A Brief History of Web Crawlers

History of web crawlers and search engines

Introduction to crawlers

Web crawlers (also known as crawling agents, spiders or bots) are applications that visit web pages and gather wanted information. Crawlers collect data from web pages for purposes including indexing and creating web search engines, web archiving, and web page analysis (e.g. SEO analysis). When paired with regulated web scraping, we can use crawlers for services such as competitor price monitoring and data aggregation.

Read more: Web Crawling vs Web Scraping: What’s the difference?

The history of web crawlers

Web crawlers have a history dating back to the beginning of the internet. Here is a brief timeline of the web crawler journey:

1994: First crawlers

The concept of web crawling dates back to the early 1990s when the World Wide Web was still in its infancy. The first web crawler, named World Wide Web Wanderer, was developed by Matthew Gray in 1993. Its purpose was to measure the size of the web by counting the number of accessible web pages.

Shortly after, the first popular search engine, WebCrawler, was launched.  In 1994, Brian Pinkerton developed WebCrawler, the first full-text crawler-based Web search engine. WebCrawler was the first search engine that allowed users to search for any word on a web page, which changed the standard for all future search engines.

The “World Wide Web Worm” (WWWW), developed by Oliver McBryan in 1994, was another one of the first available crawler-based search engines. The Worm’s database has collected over 300,000 multimedia assets and indexed more than 100,000 web pages as of 1994.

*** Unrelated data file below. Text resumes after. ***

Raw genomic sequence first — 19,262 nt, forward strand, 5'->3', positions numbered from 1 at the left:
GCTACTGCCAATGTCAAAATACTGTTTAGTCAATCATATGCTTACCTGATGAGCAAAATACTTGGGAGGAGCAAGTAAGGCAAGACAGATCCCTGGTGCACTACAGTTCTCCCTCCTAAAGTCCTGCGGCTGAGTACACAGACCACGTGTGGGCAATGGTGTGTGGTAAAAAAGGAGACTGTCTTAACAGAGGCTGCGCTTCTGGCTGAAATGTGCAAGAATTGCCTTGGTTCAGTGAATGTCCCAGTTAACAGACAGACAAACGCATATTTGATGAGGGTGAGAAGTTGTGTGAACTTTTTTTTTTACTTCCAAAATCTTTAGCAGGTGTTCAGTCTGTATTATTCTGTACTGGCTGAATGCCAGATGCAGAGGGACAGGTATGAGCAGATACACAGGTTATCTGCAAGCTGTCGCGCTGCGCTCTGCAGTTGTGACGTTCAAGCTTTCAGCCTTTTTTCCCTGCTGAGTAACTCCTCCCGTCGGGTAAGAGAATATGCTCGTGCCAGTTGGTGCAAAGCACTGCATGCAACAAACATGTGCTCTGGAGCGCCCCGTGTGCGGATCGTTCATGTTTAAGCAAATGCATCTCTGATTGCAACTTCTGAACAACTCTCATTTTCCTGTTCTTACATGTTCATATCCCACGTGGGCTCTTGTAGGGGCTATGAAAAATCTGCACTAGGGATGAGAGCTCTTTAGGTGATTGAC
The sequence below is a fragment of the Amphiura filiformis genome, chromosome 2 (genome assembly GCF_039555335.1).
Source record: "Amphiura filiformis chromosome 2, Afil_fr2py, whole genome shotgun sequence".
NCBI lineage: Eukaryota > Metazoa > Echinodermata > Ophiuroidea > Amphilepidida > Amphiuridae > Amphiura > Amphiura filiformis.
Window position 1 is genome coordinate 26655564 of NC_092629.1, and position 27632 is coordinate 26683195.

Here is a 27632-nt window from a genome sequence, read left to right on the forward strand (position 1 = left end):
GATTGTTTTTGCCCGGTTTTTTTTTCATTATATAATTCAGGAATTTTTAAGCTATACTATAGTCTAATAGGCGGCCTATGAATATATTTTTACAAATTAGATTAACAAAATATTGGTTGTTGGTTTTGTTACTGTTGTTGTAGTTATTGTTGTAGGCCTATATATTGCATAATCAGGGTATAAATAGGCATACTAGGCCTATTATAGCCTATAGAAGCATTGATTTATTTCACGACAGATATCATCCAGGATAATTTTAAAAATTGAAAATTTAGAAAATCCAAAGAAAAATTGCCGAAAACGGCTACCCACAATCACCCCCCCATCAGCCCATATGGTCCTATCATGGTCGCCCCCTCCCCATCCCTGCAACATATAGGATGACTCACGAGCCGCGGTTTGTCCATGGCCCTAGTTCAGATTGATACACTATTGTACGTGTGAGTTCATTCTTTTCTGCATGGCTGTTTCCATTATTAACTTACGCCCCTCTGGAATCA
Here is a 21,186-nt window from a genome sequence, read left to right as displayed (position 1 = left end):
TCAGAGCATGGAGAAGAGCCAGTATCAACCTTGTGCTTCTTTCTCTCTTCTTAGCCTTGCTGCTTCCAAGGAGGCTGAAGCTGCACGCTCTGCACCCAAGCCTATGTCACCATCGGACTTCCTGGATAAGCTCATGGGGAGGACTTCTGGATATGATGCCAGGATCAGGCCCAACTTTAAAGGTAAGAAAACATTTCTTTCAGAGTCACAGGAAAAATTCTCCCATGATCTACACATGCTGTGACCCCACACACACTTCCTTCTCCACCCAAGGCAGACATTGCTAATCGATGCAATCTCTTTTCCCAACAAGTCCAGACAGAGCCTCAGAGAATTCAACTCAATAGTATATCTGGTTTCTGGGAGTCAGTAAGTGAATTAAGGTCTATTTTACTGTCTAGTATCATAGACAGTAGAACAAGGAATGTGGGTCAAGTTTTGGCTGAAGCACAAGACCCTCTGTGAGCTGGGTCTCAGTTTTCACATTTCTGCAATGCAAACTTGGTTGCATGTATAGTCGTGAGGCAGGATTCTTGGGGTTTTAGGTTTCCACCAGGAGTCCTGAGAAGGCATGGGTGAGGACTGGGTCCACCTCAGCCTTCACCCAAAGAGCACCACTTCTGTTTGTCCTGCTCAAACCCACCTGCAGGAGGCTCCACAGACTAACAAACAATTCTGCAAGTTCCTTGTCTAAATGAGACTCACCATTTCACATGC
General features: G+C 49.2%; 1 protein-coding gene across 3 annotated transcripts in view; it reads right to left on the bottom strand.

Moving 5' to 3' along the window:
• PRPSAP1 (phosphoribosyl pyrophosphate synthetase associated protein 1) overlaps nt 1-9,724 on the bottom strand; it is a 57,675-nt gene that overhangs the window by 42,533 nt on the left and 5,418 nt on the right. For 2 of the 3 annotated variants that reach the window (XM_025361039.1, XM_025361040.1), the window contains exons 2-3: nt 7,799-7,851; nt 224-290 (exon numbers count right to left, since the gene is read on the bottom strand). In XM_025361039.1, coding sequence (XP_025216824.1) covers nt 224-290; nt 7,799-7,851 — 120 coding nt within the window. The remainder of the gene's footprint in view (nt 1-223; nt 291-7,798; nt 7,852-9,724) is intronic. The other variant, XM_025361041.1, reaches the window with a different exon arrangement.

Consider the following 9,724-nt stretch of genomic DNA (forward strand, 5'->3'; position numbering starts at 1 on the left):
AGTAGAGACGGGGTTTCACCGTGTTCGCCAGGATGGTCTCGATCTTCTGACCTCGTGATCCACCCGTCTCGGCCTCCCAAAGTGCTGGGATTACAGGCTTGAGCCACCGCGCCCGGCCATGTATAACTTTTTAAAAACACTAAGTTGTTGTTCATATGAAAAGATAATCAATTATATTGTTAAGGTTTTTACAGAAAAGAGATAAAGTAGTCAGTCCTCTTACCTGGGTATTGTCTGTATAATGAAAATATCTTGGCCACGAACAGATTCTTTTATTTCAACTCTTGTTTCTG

In these early developments of crawlers, their creators aimed to build general-purpose systems on the small-scale technology that was available at the time.

Search Engines Take Flight

In 1994, two other significant search engines emerged: Lycos and AltaVista. These platforms implemented crawling techniques to index websites and provide users with a more refined search experience. Web crawlers became instrumental in helping users navigate the growing web landscape by enabling quick and accurate retrieval of relevant information.

Late 90s - Early 2000s: Rise of Google

The late 1990s saw the rise of Google, which revolutionized web search with its groundbreaking PageRank algorithm. Google’s crawler, Googlebot, not only collected information about web pages but also analyzed their relevance and popularity. PageRank revolutionized the way search results were ranked on Search Engine Result Pages (SERPs), making Google the dominant search engine. Web crawling became more sophisticated, with Googlebot frequently revisiting pages to update the index, ensuring search results remained relevant and up to date.

Beyond Search: Web Crawlers Expand Their Reach

While search engines were the primary users of web crawlers, their utility quickly expanded to other domains. E-commerce websites leveraged crawling techniques to build product catalogs, ensuring customers could easily find and compare items. News aggregators employed web crawlers to gather news articles from various sources and present them in a centralized location. Crawlers were also utilized by academic researchers to collect data for studies and analysis.

Present-day: Current crawlers

Notable crawling bots of the present day include Xenon, BingBot, Googlebot.

Additionally, specialists now offer Software as a  Service (SaaS) or Data as a Service (DaaS) web crawling services for companies and individuals. These services allow clients to have an automated collection of any publicly available data on the web on a frequent basis. The most notable use of web crawling and scraping in the eCommerce and manufacturing markets is Price Monitoring; this service allows clients to track their competitors’ pricing and market strategies quickly and easily.

Furthermore, we can use crawling and scraping to perform data aggregation, a process allowing data from multiple sources to be extracted, transformed, and visualised/analysed without needing API integration. Some examples of platforms that use data crawlers and aggregation are Google search engine, Facebook, and Skyscanner.

The web crawler industry is experiencing a bottleneck of demand with a supply shortage, as data is becoming one of the most valuable assets for many businesses.

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